Visiting field sites and making field measurements is essential for understanding snow and hydrology systems. We also collect field data as it provides a “reality check” for our numerical models, and can complement and contextualize remote sensing measurements. All CryoSIGHT members are provided opportunities for fieldwork.

Where and When?

We have conducted and contributed to field studies in many locations across the western United States. The map below shows active (blue) and past (orange) locations. While much of our work is focused on winter and spring when snow is on the ground, we also visit field sites in spring and fall for snow-free site characterizations and site maintenance.

What and How do we Measure?

Snow Pits

After digging a pit in the snow, we measure vertical profiles of snow characteristics like density, temperature, and stratigraphy.

Snow Courses and Depth Transects

We characterize spatial variability in snow depth and water equivalent with probes and coring instruments.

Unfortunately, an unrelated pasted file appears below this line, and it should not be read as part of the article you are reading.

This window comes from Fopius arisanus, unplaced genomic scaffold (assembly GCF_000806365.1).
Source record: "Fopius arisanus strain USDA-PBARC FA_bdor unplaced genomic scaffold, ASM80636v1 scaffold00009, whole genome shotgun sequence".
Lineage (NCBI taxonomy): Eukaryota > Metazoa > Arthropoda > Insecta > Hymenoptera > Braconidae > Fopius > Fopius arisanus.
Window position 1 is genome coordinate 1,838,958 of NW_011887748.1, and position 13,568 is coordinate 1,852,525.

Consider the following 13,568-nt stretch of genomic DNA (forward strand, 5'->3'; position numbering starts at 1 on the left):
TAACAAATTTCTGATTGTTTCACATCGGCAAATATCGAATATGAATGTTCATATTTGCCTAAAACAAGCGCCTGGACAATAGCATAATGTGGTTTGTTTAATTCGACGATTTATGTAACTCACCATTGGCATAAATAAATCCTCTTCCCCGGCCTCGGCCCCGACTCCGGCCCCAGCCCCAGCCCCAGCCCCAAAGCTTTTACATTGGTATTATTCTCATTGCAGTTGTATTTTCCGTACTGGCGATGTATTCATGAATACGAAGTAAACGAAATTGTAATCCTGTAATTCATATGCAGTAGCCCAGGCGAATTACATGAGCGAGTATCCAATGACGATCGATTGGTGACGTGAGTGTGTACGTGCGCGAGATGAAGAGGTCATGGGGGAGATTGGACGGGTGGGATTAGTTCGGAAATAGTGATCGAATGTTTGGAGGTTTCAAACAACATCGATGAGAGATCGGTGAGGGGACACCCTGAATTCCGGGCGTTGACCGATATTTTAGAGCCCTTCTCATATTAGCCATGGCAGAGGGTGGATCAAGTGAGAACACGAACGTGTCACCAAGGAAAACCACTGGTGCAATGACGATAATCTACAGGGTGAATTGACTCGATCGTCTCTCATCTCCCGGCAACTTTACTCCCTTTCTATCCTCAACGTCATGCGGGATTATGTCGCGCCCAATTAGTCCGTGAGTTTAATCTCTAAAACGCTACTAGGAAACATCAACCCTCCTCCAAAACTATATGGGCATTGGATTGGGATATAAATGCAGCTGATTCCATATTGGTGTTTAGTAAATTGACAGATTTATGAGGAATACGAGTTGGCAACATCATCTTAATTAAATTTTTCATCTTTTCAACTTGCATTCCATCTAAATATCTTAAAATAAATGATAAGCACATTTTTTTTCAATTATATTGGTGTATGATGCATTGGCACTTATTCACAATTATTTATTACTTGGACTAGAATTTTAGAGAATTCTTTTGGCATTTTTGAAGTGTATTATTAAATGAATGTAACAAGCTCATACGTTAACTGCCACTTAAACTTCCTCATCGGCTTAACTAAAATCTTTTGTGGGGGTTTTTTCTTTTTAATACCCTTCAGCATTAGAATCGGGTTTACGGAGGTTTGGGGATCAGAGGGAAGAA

UAS/Drone Surveys

We are now starting to use UAS systems with LiDAR and camera payloads to provide spatially detailed mapping of snow depth, snow coverage, forest structure, and landscape characteristics.

Meteorological Stations

We build, deploy, and maintain standalone meteorological stations to measure local weather, radiation, and snow conditions at mountain and forest study sites.

Thermal Sensing and Imaging

We measure changes in temperature of snow and surrounding environments using thermal infrared temperature sensors and cameras.

Snow Hardness and Microstructure

We can measure snowpack hardness and layering at a very high vertical resolution using the Swiss SLF SnowMicroPen, which in some cases can be used to derive estimates of other snow properties like density and specific surface area.